Let the Constitution come first, say former heads of state

South Africans must stand up and discuss ways to uphold their Constitution and the young democracy.

This is the call made by former heads of state at the first of a series of dialogues held by the National Foundations Dialogue Initiative (NFDI) in Braamfontein on Friday.

Former presidents Thabo Mbeki, Kgalema Motlanthe and FW de Klerk, as well as former deputy president Phumzile Mlambo-Ngcuka, gave their addresses at the launch of the national debates. The resounding calls for accountability, Constitutional adherence and increased public engagement dominated their speeches.

Motlanthe described South Africa as being at risk of entering a state of “democracy deficit”, where the national culture would soon see a state of deteriorating critical engagement and a decline of accountability from elected office bearers.

“Political life under such conditions is such that the act of violating the Constitution, which amounts to the ultimate profanity against our very mode of existence, is reduced to banality,” he said.

Acknowledging that something “profoundly wrong” was simmering in South Africa’s political culture, Motlanthe has called for a series of national discussions that would allow South Africans the ability to talk not only among themselves but also with the government on issues facing the country.

“If we allow this unwholesome character of politics to continue while we wallow in silence, history will never forgive our generation.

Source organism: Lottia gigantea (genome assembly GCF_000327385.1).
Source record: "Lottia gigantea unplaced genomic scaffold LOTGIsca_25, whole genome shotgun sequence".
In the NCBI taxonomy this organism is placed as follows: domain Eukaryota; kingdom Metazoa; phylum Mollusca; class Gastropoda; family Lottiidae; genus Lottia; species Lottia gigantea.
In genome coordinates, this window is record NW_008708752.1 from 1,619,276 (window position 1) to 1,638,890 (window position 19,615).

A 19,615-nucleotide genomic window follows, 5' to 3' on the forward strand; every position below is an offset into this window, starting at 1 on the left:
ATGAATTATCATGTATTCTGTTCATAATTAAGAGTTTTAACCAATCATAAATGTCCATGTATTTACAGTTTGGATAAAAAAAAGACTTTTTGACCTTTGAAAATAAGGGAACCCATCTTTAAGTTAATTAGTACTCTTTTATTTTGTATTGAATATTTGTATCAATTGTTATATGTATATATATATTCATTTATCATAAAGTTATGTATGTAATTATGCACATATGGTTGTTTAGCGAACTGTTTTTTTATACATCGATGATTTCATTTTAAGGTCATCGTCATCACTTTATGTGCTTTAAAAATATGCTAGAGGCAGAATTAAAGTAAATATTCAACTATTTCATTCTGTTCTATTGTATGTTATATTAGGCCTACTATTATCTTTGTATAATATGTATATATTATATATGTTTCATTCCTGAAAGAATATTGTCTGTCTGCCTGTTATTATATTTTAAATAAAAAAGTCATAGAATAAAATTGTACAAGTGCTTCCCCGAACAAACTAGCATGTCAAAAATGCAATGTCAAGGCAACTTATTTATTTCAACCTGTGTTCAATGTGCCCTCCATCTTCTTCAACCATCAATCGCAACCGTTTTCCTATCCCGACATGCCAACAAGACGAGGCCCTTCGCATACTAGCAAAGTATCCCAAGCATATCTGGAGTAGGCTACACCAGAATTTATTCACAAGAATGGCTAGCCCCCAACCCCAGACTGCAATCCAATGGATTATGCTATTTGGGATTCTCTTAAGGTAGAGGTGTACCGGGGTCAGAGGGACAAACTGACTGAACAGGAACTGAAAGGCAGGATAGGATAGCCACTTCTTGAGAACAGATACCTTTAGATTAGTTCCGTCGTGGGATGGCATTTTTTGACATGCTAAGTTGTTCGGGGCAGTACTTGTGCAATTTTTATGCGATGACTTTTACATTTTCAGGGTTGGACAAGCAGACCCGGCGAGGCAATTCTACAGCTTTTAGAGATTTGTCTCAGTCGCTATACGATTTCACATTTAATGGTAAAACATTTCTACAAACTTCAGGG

We would have been complicit in an act of betrayal. We would have learned nothing from history,” Motlanthe said.

The NDFI is an initiative led by a partnership of foundations such as the Chief Albert Luthuli Foundation, Thabo Mbeki Foundation, Desmond & Leah Tutu foundation and the Helen Suzman Foundation.

With the initiative made up of three former presidents and one former deputy president, those leading the NFDI say the programme is not an attack on President Jacob Zuma or an effort to have him removed. Instead, they say it is an effort to revive the declining state of South Africa’s civic movement and the pivotal role it plays in getting the nation talking.

Mbeki called for the initiative to not only discuss pressing issues of the day, but also to advance tangible proposals for the future.

He said the Constitution should “occupy a central place in our national dialogue. The Constitution is the only document in our country, which is a nationally agreed compact, that represents the will of our people as a whole.”

Mlambo-Ngcuka called for women’s issues to also take precedence in the discussions.

Regarding women and girls who live and experience violence, she said “the institutions that are supposed to show zero tolerance to any form of violation of rights are themselves in crisis. The rights of women and those who have overcome many challenges are eroded when we fail to uphold the Constitution and its values.”

The national dialogues will be held in imbizo-style in different parts of the country. Thereafter a report will be compiled, detailing the recurring themes and concerns raised by South Africans. The foundations say this final report will be the subject of a national conference, with hopes that it may also be subject to further research and policy formation. 



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